Denis Sassou Nguesso – Republic of Congo
The Republic of Congo is home to another of Africa’s long-serving leaders. In all, Denis Sassou Nguesso has been president of the Central African country, for thirty five years. His two stints as leader of the country were from 1979 to 1992 before returning to power in 1997 during the country’s second civil war. As if infected with a cancer eating through the flesh of many African leaders, Denis Sassou Nguesso was embroiled in a bribery scandal together with his wife and his son.
They were accused by a former employee of the Nguessos who claims to have made payments through an aide and some Belgian firm, to win oil contracts – a SWISS prosecution document revealed. French investigators charged his daughter and son-inlaw with corruption. Julienne Sassou Nguesso, 50, and her 53-year-old husband Guy Johnson were placed under investigation for “money laundering and misuse of public funds”. In March that same year, Mr. Nguesso’s nephew Wilfred Nguesso, was placed under investigation on the same counts.
The development is part of a series of inquiries by the French authorities into the assets of three African presidential families that began in 2010. Denis Sassou Nguesso was allowed to run again due to the adoption of the new constitution and won re-election receiving 60 per cent of the vote. Another African head – who is ageing yet still at it. At seventy five; seventy six in November this year, Denis Sassou Nguesso, the former military colonel, will still be accorded the presidential courtesies, military adornment and the respects of the people, as long as the controversies surrounding his presidency wane. Or maybe not!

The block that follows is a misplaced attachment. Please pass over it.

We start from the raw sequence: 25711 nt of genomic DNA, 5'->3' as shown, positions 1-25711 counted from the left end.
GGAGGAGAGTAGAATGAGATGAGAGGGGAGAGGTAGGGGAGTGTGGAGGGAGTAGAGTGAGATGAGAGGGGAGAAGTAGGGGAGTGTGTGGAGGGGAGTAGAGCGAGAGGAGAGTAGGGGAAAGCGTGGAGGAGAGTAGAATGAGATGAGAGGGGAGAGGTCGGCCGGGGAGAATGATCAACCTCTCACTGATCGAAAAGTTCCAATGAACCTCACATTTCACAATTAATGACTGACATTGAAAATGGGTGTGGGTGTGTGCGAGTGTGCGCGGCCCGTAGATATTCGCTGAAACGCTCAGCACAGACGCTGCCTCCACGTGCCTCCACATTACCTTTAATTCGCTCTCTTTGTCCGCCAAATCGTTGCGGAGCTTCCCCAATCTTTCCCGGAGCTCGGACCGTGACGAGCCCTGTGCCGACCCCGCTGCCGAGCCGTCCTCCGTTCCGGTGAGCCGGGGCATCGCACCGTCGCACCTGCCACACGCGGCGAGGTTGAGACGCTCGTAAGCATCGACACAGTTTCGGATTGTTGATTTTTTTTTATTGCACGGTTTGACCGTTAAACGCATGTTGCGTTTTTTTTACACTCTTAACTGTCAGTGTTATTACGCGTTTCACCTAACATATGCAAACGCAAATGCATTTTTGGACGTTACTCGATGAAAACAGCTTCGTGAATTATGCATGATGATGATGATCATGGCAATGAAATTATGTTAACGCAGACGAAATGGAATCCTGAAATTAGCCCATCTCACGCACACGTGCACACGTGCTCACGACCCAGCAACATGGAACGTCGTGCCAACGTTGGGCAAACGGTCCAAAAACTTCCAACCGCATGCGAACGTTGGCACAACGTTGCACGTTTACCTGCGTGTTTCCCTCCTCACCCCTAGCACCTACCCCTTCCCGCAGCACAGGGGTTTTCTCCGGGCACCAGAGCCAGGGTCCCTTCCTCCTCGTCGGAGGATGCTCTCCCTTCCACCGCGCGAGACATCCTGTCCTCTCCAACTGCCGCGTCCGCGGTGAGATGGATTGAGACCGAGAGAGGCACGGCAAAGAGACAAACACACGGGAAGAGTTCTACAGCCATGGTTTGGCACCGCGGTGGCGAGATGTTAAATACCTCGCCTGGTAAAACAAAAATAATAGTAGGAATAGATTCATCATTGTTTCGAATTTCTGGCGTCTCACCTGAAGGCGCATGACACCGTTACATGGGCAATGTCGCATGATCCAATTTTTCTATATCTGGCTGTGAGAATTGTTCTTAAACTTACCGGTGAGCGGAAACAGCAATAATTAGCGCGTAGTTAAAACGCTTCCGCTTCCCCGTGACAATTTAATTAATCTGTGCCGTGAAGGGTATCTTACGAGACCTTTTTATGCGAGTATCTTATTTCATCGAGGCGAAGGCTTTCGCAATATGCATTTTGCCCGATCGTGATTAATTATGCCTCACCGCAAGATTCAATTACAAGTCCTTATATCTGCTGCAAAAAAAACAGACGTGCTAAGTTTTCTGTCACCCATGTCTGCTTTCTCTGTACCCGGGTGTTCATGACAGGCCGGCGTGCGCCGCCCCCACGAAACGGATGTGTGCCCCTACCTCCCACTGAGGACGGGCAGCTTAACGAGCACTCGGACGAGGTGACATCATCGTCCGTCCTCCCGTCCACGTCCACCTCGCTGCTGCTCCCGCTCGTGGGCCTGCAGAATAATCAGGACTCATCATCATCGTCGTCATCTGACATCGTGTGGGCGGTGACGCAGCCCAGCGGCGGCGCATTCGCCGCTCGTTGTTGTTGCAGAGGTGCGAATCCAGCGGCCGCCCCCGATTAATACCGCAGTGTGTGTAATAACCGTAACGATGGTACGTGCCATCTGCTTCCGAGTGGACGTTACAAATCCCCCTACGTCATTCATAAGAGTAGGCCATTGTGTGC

Yoweri Museveni – Uganda
Thirty three years – and counting, this political leader in Uganda is still grinding hard. President since 1986, the towering fi gure who turns seventy-five in September, has been credited with establishment of peace and political stability in the country, promotion of industrialization, organizing for the people to work out their own Constitution in 1995. Critics have come hard on the thirty three year ‘rule’ of Mr. Museveni.
For many of these critics corruption, plain stealing and thuggery have been commonplace under the Ugandan leader. The most recent marquee development in Uganda, which has riled some democracy enthusiasts, has to be the lifting of age limits for the president, despite massive opposition by Ugandans. Uganda’s Parliament in 2017 voted to lift the age limit for the presidency, setting the stage for President Yoweri Museveni to rule the country indefinitely. Mr. Museveni is in his fifth presidential term, which expires in 2021, by which time he will be 77 — two years past the age limit for a president set by Uganda’s 1995 Constitution.